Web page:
I ran across a very informative article yesterday on the TechCrunch site. The draw was that it is an article about the popular free online storage site called Dropbox and privacy issues. What surprised me, was that it included a good explanation of “hashing” which I recommend sharing with your case team when it comes up in your next e-discovery project management discussion.
Here’s the article link…
It might help to think of a hash like a fingerprint. Everyone’s fingerprint is unique, but it can’t be used to identify a person unless you already have a record of that person’s fingerprint to compare it to. Likewise, a hash-based DMCA compliance system can’t tell what a file is, unless it’s exactly the same as a file that has received a takedown request.
One of the things I like about this explanation is the graphic used with it to demonstrate how a very simple change will change the entire fingerprint. This is the reason we have both deduplication and NEAR deduplication technology employed in e-discovery processing. You will find information on those terms here.
Hashing often comes up in forensic collection planning discussions and around the topic of metadata.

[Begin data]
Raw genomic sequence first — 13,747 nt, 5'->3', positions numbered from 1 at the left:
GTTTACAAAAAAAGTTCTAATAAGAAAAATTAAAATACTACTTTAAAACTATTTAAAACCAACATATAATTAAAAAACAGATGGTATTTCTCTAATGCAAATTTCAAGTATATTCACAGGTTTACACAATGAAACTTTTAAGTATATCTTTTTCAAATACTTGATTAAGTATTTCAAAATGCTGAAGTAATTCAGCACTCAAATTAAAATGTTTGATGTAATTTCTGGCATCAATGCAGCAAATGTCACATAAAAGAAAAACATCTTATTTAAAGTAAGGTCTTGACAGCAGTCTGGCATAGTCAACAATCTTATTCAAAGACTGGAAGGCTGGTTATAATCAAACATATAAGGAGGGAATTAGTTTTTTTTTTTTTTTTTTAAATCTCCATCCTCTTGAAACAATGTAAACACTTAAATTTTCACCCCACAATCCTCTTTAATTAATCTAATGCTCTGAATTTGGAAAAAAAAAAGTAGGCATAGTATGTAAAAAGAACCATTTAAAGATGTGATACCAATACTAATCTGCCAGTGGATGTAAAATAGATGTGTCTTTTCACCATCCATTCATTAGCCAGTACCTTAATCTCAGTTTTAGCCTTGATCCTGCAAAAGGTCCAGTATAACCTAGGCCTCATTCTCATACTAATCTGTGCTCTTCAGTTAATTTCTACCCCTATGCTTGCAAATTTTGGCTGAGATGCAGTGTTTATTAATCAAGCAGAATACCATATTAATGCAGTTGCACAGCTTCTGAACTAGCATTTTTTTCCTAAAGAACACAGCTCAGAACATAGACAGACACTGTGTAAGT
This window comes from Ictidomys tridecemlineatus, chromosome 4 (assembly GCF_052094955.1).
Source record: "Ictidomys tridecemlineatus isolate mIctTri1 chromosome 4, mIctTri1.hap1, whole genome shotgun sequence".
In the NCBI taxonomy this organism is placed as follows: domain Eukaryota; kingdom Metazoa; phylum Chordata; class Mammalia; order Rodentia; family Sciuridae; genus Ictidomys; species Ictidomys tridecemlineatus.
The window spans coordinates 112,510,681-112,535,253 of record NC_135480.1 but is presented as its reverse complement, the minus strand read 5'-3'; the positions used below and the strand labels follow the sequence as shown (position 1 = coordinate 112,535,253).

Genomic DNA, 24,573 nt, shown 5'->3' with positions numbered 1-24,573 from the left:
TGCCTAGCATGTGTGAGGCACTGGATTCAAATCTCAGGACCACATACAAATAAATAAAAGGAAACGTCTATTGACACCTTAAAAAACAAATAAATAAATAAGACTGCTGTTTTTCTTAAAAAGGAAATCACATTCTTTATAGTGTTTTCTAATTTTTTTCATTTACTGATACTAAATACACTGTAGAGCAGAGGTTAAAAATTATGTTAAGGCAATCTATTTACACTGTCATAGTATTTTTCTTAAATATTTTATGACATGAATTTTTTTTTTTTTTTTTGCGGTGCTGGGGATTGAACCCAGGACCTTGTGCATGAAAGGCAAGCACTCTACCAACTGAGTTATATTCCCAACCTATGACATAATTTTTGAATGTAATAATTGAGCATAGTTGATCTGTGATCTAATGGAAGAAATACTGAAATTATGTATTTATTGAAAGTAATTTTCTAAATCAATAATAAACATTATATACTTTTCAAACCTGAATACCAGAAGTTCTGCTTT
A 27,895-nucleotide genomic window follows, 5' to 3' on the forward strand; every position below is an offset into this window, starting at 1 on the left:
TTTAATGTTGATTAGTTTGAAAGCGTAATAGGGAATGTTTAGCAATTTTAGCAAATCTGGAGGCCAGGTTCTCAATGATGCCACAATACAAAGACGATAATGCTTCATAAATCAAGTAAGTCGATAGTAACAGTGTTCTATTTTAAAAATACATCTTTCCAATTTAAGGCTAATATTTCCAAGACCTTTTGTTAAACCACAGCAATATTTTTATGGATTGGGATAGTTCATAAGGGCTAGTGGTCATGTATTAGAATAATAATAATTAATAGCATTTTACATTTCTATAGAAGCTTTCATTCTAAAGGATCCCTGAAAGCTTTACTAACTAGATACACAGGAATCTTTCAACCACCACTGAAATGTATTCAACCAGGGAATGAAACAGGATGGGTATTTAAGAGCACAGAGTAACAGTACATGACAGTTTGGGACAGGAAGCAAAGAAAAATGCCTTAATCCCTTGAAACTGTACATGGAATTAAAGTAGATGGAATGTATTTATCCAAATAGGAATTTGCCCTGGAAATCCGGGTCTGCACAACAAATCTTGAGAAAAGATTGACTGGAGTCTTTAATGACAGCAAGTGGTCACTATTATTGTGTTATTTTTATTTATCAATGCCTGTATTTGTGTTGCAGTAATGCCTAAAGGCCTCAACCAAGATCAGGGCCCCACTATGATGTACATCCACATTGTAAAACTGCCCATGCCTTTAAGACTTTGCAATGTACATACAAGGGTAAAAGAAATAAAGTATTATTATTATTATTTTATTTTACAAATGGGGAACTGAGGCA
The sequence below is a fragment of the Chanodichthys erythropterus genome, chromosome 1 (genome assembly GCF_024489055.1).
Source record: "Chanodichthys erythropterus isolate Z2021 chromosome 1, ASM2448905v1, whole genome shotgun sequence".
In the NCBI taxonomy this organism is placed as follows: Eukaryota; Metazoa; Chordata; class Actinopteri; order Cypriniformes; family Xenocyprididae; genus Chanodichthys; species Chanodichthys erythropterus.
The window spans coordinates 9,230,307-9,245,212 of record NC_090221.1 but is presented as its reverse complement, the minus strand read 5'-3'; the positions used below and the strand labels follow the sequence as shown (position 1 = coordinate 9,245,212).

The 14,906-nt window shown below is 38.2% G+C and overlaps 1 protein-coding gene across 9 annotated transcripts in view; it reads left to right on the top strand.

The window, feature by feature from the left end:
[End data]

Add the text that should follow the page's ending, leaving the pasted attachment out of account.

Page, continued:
We are learning about ESI Preservation and Collection for week two of our series on e-discovery technology. This is technology used in support of electronic discovery projects. Following the phases or stages laid out in the EDRM (Electronic Discovery Reference Model found at www.edrm.net) we will take a look at the technology used for each phase (these are not endorsements, simply examples):
Preservation is a topic of great importance but exactly how important it is is often realized too late in the discovery process. Today’s e-discovery lesson provides a few articles that not only define preservation in an e-discovery context but also include ideas and recommendations for preparing to preserve data. Technology and software applications designed to meet this need in the marketplace come from both the left and the right of the EDRM as corporations try to plan ahead with improved information governance policies and law firms work to advise clients in the early planning stages of litigation.
Definition – Preservation Obligations, ABA article
Software – Download a free copy of the Gartner Industry Report on e-discovery software here .
The collection and harvesting of electronically stored information is also, often a not-well-thought-out part of the discovery plan. The question of how “forensically defensible” the collection needs to be is the starting place for developing your collection plan. Start here with a few basics about collection and collection technology…
Definition – EDRM Guide
Software – EDJ Tech Matrix, Law.com article
Next week, we will share a few foundational resources for processing ESI.